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Diabetes - Dietary and Lifestyle Recommendations
Diabetes - Dietary Recommendations

Healthy Eating and the Glycaemic Index

 

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Healthy Eating for Diabetes

Balanced, Healthy Eating

A healthy nutritional intake, providing a good mixture of nutrients reduces the risks of many illnesses such as cancer, stroke, constipation, tooth decay and being overweight. 
   

The Eat Well plate depicts the proportions of foods that make up a balanced diet.  This model forms the basis of nutritional advice for those with diabetes
   

Foods are divided into five main groups.  In order to eat a balanced diet, foods need to be eaten from these groups in the proportions shown.
 

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Breads, Other Cereals and Potatoes etc

     
 

Meals should be based on carbohydrate foods.  A food from this carbohydrate group to be eaten at each meal.

 
   

  This section includes all types of;

 
   

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bread, granary, multigrain, seeded, wholemeal and white

 
   

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brown and white pasta

 
   

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noodles and rice

 
   

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chapattis, pitta, tortilla or wraps

 
   

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couscous, polenta

 
   

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potatoes, plantain, yam and sweet potato

 
   

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breakfast cereals

 
         
 

Sources of carbohydrate include all of the foods in the Breads, Other Cereals and Potatoes group and some foods from the other food groups, such as;

 
   

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Fruit  
   

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Milk  
   

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Yoghurt  
   

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Sweet foods  
       
  Total carbohydrate can provide 45 – 60% of energy intake.   
     
   
 
 

Fruit and Vegetables

     
 

At least five portions from the fruit and vegetable group are recommended each day. 

 
   

 

 
 

One portion is equivalent to:

 
   

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1 medium fruit such as an apple or peach or orange or pear or banana

 
   

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2 small fruits such as satsuma or plums

 
   

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1 handful of grapes or cherries

 
   

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1 small glass of fruit juice*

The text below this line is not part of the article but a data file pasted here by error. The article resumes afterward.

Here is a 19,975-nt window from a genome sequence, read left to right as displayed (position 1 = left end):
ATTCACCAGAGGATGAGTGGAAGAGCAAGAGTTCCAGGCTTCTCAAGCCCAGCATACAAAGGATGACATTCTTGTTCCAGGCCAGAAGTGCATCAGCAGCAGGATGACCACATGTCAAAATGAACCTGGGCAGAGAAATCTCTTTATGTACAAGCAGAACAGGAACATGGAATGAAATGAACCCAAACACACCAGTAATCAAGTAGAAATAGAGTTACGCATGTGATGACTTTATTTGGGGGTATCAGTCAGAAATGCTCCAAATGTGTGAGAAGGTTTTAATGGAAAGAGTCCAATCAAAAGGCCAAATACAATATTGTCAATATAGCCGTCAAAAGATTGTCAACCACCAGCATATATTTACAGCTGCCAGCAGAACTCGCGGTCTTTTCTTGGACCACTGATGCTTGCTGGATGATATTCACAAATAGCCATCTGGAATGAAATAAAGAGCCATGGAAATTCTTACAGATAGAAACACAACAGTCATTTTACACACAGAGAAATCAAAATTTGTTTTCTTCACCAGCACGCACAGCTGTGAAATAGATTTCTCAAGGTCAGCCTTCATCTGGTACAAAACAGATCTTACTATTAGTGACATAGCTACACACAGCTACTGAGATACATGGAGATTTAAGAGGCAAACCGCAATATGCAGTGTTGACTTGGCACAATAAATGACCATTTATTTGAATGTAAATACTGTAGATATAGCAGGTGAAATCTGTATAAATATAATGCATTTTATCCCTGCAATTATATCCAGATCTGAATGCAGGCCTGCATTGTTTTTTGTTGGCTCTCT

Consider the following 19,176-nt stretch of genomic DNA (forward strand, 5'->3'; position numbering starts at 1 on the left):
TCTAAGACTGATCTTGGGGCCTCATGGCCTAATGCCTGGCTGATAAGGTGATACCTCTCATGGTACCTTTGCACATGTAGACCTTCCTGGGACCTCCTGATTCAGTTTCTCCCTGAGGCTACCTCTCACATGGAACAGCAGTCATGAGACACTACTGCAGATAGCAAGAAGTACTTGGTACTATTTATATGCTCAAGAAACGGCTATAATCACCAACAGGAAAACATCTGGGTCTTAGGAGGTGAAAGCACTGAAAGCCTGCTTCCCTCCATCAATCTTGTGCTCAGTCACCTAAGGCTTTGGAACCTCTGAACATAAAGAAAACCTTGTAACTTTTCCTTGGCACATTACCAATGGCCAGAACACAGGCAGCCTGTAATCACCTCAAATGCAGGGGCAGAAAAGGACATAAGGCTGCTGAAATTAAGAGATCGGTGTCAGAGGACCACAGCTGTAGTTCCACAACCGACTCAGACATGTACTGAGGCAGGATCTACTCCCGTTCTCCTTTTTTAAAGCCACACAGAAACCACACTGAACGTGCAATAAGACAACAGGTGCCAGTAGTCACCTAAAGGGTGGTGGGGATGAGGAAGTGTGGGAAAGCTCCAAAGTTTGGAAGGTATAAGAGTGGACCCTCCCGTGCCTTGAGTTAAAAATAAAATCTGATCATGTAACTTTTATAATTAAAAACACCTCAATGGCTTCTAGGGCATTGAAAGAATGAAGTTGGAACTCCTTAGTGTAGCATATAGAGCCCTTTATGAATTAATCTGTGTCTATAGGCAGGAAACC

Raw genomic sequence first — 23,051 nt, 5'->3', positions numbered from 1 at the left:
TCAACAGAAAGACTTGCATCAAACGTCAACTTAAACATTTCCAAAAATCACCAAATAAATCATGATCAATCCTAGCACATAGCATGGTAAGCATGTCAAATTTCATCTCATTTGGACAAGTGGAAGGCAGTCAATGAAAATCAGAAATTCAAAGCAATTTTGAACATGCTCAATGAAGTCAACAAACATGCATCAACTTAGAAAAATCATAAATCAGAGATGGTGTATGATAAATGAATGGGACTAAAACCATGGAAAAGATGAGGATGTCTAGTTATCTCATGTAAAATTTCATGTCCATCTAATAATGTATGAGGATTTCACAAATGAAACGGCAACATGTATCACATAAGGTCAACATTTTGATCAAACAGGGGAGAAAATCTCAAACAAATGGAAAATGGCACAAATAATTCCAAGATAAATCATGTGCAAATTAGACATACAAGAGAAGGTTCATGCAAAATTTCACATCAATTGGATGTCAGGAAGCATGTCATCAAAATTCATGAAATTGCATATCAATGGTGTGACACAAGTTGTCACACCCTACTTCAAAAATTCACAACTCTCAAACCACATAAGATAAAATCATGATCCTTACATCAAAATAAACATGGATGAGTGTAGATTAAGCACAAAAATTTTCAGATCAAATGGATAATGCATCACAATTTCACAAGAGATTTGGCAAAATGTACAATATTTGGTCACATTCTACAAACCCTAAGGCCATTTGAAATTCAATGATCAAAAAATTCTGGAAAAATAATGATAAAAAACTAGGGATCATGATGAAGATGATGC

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2 to 3 heaped tablespoons of vegetables

 
   

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A small bowl of salad.

 
   

 

 

 
 

Fresh, frozen, tinned or dried forms of fruit and vegetables count.

 
   

 

 
 

Any fruit or vegetables are suitable for a person with diabetes and are should be encouraged.

 
   

 

 
 

It is a myth that fruits such as bananas or grapes increase the blood glucose more than many other fruits if eaten in equal quantities.

 
   

 

 
 

People with diabetes may eat more than one of any type of fruit over the course of a day e.g. more than one banana may be eaten.

 
   

 

 
 

Fruit juices should only count once in the day towards the five portions. Fruit juices (including ’natural ‘ fruit juice) increase blood glucose quickly and as such are not an ideal choice for quenching thirst but small amounts with meals may be taken. Large volumes should be avoided.

 
   

 

 
 

Five a day is a minimum not a maximum.  Fruit or raw vegetables are a good choice for those requiring in-between meal snacks.  Another piece of fruit is preferable to a biscuit, which usually contains more fat and less of the vitamins and minerals found in fruit.

 
     
   
 
 

Meat, Fish and Alternatives

     
 

This section includes

 
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lean meat including chicken, lamb, pork and beef

 
   

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fish

 
   

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eggs

 
   

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vegetarian alternatives include soya bean curd, pulses such as beans, lentils and dhal, nuts and textured vegetable protein.

 
 

Include two to three times a day.

 
 

One serving is:

 
   

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60-90g (2-3oz) cooked lean beef, pork, lamb, mince, chicken, turkey or oily fish

 
   

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75-120g (2½ - 4oz) raw meat, poulty or oily fish.

 
   

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2 thin slices of lean cold meat

 
   

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150g (5oz) of cooked white fish or canned tuna.

 
   

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2 eggs.